I'm looking at either Tofino or Dionisio but can't make up my mind between a full body or a cut-a-way. Please help!
What are the advantages and disadvantages of a cutaway guitar?
It seems that every performer you see is using a cutaway guitar on stage leaving the impression must be significantly better than full body acoustics. Not so fast pilgrim. What you see is not what you hear. Cutaway guitars have one significant advantage but also one noticeable drawback.
First - the advantage: If you're playing style calls for a lot of finger work high up the neck a cutaway gives your hand a few extra frets. That's great for reaching the really high notes but no benefit at all if you play primarily below the 10th fret.
The drawback? Acoustic guitars rely in part on the interior body characteristics to deliver sound. Changing either the size or the shape alters the sound. Either the timbre or the volume will be different. Cutaway guitars, ours included, have slightly less bass response. Some musicians see that as more balanced. Others find the sound too bright (too much treble).
So why are so many professional musicians playing cutaways? In a word? Electrics. Back before pickups, pre-amps and on-stage amplifiers were the norm for acoustic players you never saw pros using cutaway bodies. But the ability of modern electronic sound enhancement to boost bass and alter the sound profile of an instrument pretty much eliminates the downside of a cutaway in a performance situation.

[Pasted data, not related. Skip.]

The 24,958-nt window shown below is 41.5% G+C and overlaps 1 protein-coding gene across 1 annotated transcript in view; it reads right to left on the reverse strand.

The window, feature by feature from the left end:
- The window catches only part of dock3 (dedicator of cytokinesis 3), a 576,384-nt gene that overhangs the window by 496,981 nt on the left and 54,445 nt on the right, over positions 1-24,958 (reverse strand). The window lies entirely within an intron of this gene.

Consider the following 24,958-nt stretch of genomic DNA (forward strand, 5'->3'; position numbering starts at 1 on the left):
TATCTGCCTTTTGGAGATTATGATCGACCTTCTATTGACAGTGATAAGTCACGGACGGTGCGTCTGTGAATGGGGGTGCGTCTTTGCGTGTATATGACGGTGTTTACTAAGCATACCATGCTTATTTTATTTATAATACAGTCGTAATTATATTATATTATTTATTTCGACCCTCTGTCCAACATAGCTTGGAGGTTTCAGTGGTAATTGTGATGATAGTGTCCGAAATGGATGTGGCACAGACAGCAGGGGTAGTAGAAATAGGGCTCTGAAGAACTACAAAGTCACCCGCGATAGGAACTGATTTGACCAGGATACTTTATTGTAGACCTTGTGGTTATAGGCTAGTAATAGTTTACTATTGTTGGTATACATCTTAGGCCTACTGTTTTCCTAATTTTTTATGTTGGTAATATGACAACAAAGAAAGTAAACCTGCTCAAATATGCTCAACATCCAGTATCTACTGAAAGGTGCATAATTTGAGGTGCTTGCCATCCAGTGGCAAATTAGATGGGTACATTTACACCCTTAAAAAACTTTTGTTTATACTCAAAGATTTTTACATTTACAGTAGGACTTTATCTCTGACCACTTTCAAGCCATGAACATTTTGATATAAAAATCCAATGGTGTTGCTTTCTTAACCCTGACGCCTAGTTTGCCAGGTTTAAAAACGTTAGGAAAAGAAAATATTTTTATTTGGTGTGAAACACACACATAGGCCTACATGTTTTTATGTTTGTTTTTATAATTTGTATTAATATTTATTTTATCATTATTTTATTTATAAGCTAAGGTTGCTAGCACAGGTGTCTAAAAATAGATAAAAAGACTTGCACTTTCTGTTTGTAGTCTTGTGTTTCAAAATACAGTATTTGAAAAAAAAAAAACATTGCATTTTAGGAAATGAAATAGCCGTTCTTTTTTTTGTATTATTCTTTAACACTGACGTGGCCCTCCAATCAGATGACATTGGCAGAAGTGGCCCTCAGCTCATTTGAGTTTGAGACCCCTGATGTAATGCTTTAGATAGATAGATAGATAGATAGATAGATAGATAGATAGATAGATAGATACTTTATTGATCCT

If you play on-stage, do a lot of lead guitar stuff and rely on your amp to shape the sound of your guitar a cutaway is a great body style and our Dionisio is a superb choice. On the other hand, if you rarely electrify (on-board pickups are available for all of our guitars, either as standard equipment or as an optional upgrade) and want a bit more bass response we suggest Tofino or the Tom Rush Signature. If you really want bass you may want to take a serious look at the one and only Naked Lady.
Here are the links to the guitars themselves: